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Fierce Comedy

We met on the streets of Whitehall, central London, during the now infamous riots against capitalism earlier this year. Short and stocky, he sat on a bicycle, chatting nonchalantly to two anarchists as the police lines bore down upon us. With characteristic composure, he featured a quick glance behind him, then cycled off at a leisurely pace.

The next time I saw him he was being ejected from the Annual General Meeting of a multinational construction company, waving a video camera triumphantly above his head. His supporters cheered as the tuxedo-wearing funnyman remonstrated with angry and bemused shareholders in the street outside, about their support for the company?s work on a controversial project abroad.

And Mark Thomas, 37, comedian and de facto investigative journalist, is nothing if not controversial himself. His relentless diatribes against the excesses of big business, as well as the nuclear industry, arms trade and other ?cause celebres?, are well known to the millions of Britons who watch his late night TV show broadcast on Channel 4.

Thomas? acerbic style, and his ability to rile corporations, the military and government institutions, have made his shows a huge success. Some of his more notable programmes include the time he managed to pass himself off as a public relations consultant at an arms fair, and convince foreign generals to admit torture and human rights abuses as part of the ?training? he provided.

He also chased the head of the Export Credit Guarantee Department (ECGD) - which has provided British taxpayers? money to underwrite controversial projects overseas, such as the sale of Hawk jets to Indonesia, or the funding of the Ilisu Dam construction in Turkey/Kurdistan - all the way through a banking industry banquet, before trying to hand him the shirt taken from a Nigerian official. As a message about debt repayment, it proved far more effective than a letter writing campaign.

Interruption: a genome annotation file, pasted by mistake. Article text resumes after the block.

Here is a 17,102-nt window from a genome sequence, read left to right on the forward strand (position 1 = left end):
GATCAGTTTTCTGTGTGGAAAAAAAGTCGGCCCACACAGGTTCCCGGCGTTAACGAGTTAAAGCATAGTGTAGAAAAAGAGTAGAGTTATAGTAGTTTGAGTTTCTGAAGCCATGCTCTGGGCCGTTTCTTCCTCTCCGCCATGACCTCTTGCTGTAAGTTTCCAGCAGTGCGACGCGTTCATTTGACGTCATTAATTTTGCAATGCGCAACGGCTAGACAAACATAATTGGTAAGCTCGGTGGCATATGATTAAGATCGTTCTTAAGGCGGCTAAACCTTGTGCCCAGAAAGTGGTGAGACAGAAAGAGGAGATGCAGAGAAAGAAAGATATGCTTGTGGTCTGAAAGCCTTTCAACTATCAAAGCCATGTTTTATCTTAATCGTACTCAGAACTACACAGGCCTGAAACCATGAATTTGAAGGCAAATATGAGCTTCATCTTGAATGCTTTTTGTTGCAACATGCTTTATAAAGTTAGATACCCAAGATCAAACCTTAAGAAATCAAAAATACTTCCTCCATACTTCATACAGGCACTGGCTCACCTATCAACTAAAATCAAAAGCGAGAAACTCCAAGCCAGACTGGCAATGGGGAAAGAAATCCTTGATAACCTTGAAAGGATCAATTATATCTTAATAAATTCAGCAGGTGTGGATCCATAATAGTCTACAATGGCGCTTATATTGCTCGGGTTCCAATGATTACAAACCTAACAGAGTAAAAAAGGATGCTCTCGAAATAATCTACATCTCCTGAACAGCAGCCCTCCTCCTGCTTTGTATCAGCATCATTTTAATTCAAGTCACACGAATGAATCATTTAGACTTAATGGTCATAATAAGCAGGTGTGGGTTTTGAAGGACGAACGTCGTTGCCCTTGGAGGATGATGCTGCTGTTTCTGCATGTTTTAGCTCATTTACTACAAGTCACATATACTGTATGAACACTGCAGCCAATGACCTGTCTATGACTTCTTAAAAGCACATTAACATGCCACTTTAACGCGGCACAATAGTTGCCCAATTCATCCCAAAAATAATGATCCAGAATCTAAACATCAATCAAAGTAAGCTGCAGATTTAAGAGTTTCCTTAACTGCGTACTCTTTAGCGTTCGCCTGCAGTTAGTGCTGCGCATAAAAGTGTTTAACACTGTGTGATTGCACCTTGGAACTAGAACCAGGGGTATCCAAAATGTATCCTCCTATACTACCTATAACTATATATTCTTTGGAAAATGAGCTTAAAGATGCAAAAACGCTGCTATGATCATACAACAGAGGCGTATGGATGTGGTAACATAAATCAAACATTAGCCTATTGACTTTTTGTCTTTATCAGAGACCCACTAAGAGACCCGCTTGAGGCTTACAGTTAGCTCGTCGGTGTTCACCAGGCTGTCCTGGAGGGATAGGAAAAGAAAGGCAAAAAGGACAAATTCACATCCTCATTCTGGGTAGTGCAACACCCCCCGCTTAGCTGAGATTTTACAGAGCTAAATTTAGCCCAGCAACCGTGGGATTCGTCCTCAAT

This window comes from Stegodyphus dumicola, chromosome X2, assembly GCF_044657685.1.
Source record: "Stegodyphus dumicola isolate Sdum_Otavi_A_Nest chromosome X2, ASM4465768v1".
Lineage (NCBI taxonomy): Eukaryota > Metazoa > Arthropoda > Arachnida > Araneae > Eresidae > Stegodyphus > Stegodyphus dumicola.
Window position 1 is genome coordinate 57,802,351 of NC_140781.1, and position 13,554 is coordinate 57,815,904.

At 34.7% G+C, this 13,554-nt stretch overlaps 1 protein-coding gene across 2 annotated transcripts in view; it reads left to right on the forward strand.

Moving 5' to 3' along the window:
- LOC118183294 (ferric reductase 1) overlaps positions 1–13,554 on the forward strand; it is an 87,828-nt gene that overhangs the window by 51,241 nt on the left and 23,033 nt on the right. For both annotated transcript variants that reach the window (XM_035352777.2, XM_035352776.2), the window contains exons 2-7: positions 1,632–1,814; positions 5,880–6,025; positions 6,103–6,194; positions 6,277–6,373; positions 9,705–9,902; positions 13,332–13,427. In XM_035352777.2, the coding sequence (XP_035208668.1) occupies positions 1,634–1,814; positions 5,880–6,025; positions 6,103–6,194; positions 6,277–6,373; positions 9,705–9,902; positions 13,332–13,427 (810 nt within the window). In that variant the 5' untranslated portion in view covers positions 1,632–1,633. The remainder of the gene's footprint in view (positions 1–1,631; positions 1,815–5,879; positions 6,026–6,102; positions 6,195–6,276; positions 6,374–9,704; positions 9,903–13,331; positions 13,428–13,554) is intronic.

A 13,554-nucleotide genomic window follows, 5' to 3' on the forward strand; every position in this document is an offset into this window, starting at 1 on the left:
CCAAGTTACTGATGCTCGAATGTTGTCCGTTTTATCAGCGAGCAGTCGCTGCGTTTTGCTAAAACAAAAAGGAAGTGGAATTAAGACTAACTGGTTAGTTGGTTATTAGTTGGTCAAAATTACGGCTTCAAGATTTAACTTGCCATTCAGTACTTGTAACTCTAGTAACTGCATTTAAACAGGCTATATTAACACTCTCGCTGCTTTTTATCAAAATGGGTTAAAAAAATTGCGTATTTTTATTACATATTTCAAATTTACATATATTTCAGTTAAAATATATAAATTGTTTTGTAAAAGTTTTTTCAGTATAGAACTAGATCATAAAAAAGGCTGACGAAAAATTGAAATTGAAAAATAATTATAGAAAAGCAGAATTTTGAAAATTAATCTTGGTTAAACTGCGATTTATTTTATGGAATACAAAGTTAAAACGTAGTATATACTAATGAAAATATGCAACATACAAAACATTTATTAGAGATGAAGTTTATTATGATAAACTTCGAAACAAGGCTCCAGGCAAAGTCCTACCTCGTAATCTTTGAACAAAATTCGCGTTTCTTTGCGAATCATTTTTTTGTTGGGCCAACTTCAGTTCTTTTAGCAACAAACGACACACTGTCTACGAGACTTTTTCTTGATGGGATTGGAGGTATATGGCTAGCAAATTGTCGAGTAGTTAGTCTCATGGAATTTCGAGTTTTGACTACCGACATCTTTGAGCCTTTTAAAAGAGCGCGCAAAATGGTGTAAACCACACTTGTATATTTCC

Not only that, but he has sailed over a US spy base in a hot air balloon; set up an observation platform to look into the Aldermarston nuclear weapons facility; and found that owners of stately homes were claiming tax relief for objects d?art, by claiming the pieces were available for public viewing, without ever allowing access to them. Thomas, of course, promptly turned up at these homes demanding access.

He makes use of a natural ?gift of the gab? and honest, amiable features, to gain access where few others could. Plus there is a team of eight researchers backing up his work, checking obscure rules and regulations that few would otherwise know even existed. Some have even said that Thomas - a standup comedian by trade - is doing a job that was traditionally catered for by investigative journalists, and that with the dying of that breed, he is taking over. An occasional disgruntled journalist has even complained that he is infringing on their territory.

?We were looking at stories that weren?t coming out,? answers Thomas, leaning back on a chair in the offices of his London production company. ?We were breaking stories that people didn?t know about, really building up our primary research, and so we?ve almost accidentally ended up as journalists.?

Chain smoking an ubiquitous cigarette and peppering his language with frequent curses, Thomas talks enthusiastically, explaining that his material has become more and more political over the years. So how does a comedian end up doing investigative work, I ask?